You can't erase what happened, it was and is part of your history and my life. My grandmother was beat for speaking the only language that she knew, when she grew up she carried a fear that she could not or would not speak her native tongue. She actually would stop speaking to other native elders when I would enter a room. I realize that it is because of what happened when they were young, so when you have an attitude of 200 years ago get over it, I can't help but wounder if you could step into the life of a Native American would you think in a different way? Do you even know any real Native Americans? Have you ever met a real Native American? We just want to be left alone and in peace, the same as your 200 years ago.

For the record I know of this John Low, he is a very smart and humble man who loves his culture and people, that is why he speaks.

4 years ago
Posted by Jeri

What's being discussed is people. Homo sapiens behaves the same the world over and throughout time.

When Cortéz arrived in Mexico, the Tlaxcalans helped him, because they hated the Mexíca (Aztecs) who had enslaved all of the countryside around Tenochtitlán that their military could manage to subdue.

The Tlaxcalans were wearing clothing made of woven mats, according to Díaz's diary of the conquest -- because the Mexíca forced the subdued tribes to surrender all their cotton to them.

And so people behaved like they always do and helped an invader, because it was to their advantage.

4 years ago
Posted by Tacitus

Geoffrey Johnson deserves credit for re-telling in a short space and with helpful illustrations the story of what happened at Fort Dearborn. Certainly the most popular version, Juliette Kinzie's Wau-Bun, is lively reading but highly unreliable. Milo Quaife's account is far more valuable, and better yet he collected most of the primary sources in his volume Chicago and the Old Northwest. Pokagon's account is of interest, but not nearly as solid as a few accounts written immediately after the battle. His description of Wells's fighting a hundred Indians single-handed is "hyperbolic" as Johnson notes; Kinzie and other romancers credit Wells with killing more Powawatomi than died in the entire battle (Johnson's estimate of 15 is too high). The word "massacre" is not a misnomer (there was an ambush of a force that had surrendered and women and children were killed indiscriminately), but it is also true that when settlers "massacred" Native Americans, as at Gnatenhutten and Sand Creek, that word is not used. Those interested in more information about this battle might read two recent novels, William Heath's Blacksnake's Path: The True Adventures of William Wells, and Jerry Crimmens, Fort Dearborn.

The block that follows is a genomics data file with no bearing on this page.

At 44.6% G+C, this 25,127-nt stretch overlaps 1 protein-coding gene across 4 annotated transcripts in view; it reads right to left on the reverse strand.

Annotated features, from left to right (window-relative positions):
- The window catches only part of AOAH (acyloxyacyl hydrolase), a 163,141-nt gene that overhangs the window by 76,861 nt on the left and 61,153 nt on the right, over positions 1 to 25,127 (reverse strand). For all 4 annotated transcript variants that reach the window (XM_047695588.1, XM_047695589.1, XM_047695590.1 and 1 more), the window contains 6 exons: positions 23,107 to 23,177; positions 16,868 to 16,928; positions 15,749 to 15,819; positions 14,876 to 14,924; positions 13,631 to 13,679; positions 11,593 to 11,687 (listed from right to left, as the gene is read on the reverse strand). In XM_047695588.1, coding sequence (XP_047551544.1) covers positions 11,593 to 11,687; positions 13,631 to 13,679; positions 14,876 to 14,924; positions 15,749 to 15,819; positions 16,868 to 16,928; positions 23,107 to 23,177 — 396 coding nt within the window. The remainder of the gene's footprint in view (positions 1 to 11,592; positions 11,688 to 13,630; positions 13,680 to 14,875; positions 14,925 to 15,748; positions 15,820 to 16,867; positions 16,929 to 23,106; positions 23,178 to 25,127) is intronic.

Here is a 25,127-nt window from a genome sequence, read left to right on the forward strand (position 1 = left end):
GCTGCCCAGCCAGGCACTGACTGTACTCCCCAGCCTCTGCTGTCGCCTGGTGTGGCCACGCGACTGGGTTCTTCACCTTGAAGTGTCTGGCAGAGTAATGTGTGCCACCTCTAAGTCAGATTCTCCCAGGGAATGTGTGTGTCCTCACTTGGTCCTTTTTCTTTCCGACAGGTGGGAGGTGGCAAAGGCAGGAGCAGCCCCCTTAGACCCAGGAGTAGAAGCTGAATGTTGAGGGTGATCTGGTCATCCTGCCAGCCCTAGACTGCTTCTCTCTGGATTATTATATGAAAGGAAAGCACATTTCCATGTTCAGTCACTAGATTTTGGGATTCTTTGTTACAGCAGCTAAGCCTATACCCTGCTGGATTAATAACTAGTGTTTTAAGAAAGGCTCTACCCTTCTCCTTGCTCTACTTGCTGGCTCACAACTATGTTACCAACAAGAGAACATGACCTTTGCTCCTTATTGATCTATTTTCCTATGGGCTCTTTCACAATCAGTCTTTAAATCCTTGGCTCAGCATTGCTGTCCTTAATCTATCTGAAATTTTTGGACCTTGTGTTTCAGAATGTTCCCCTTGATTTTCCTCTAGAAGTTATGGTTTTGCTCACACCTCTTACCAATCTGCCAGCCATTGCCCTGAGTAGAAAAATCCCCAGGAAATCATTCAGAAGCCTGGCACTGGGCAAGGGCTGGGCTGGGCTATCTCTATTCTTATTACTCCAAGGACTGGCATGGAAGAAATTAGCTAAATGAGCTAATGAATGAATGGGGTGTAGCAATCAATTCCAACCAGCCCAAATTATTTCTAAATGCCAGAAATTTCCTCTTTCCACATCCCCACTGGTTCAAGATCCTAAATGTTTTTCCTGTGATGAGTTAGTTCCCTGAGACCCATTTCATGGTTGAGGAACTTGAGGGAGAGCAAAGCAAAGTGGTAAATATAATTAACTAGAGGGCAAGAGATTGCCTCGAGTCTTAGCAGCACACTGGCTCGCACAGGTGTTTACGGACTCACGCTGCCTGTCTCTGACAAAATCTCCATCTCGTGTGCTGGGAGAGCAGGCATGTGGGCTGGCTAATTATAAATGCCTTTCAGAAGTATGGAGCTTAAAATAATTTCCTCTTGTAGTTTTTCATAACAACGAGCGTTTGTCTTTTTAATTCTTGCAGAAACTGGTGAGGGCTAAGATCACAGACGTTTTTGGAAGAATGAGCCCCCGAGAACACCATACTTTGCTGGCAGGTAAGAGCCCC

3 years ago
Posted by Mickoneno

Interesting a bus load of Potawatomi will be coming from Sarnia Ontario Canada. Plan on visiting Chicago no particular agenda dates are from 28 August 2011 to 01 September 2011.
I personally am interested in the location of the Chicago Ft Dearborn Massacre.
We will be staying at the Embassy Suites. I would be delighted if contacted.
I will be regristered under my name Winston Williams. My screen name was our orginal surname.
My parents both attended Residential School at Muncey Ontario Canada. Both died before monies were paid out to survivors only. I attended Native day school up until 1953 then the Native Community were put into the Sarnia Schools.
I would like to apologize on behalf of the Potawatomi for any blood shed uncalled for Forgiveness brings relief for prayers to be answered.

3 years ago
Posted by Mickoneno

Interesting a bus load of Potawatomi will be coming from Sarnia Ontario Canada. Plan on visiting Chicago no particular agenda dates are from 28 August 2011 to 01 September 2011.
I personally am interested in the location of the Chicago Ft Dearborn Massacre.
We will be staying at the Embassy Suites. I would be delighted if contacted.
I will be regristered under my name Winston Williams. My screen name was our orginal surname.
My parents both attended Residential School at Muncey Ontario Canada. Both died before monies were paid out to survivors only. I attended Native day school up until 1953 then the Native Community were put into the Sarnia Schools.
I would like to apologize on behalf of the Potawatomi for any blood shed uncalled for Forgiveness brings relief for prayers to be answered.

2 years ago
Posted by Cyclops1

From the Providence Gazette, Oct. 10, 1812 page 2

Above the following article is stated:
Mr. Greely is a "Republican" attached to the present administration, and one of its officers. He too is a man of truth and honour. etc.....

ATTACK ON FORT DEARBORN

Mr. Greely states the following facts, respecting the capture of Fort Dearborn (Chicauga) The assailants were all Indians. The garrison capitulated with them that they should spare the lives of the garrison, who were to have as much of the arms, ammunition, provisions &c. as they could carry away. But, the Indians finding that in the night Capt. Wells, who had come from Fort Wayne to conduct the garrison to that place, had ordered a quantity of powder and ball to be thrown into the Chicauga river, the Indians became incensed, fired upon the garrison as they marched out of the fort, killed Capt. Wells, and wounded Capt. Heels and his lady; whose lives were saved by a Mr. Burnett, an Indian trader, who claimed them as friends, and offered to purchase their ransom. Capt. H. and his lady are now at St. Joseph's with Mr. Burnett. Mr. Greely had this information from a Pattawatimie chief, who came to Fort Dearborn, to assist the garrison, but was compelled by the hostile Indians to join them.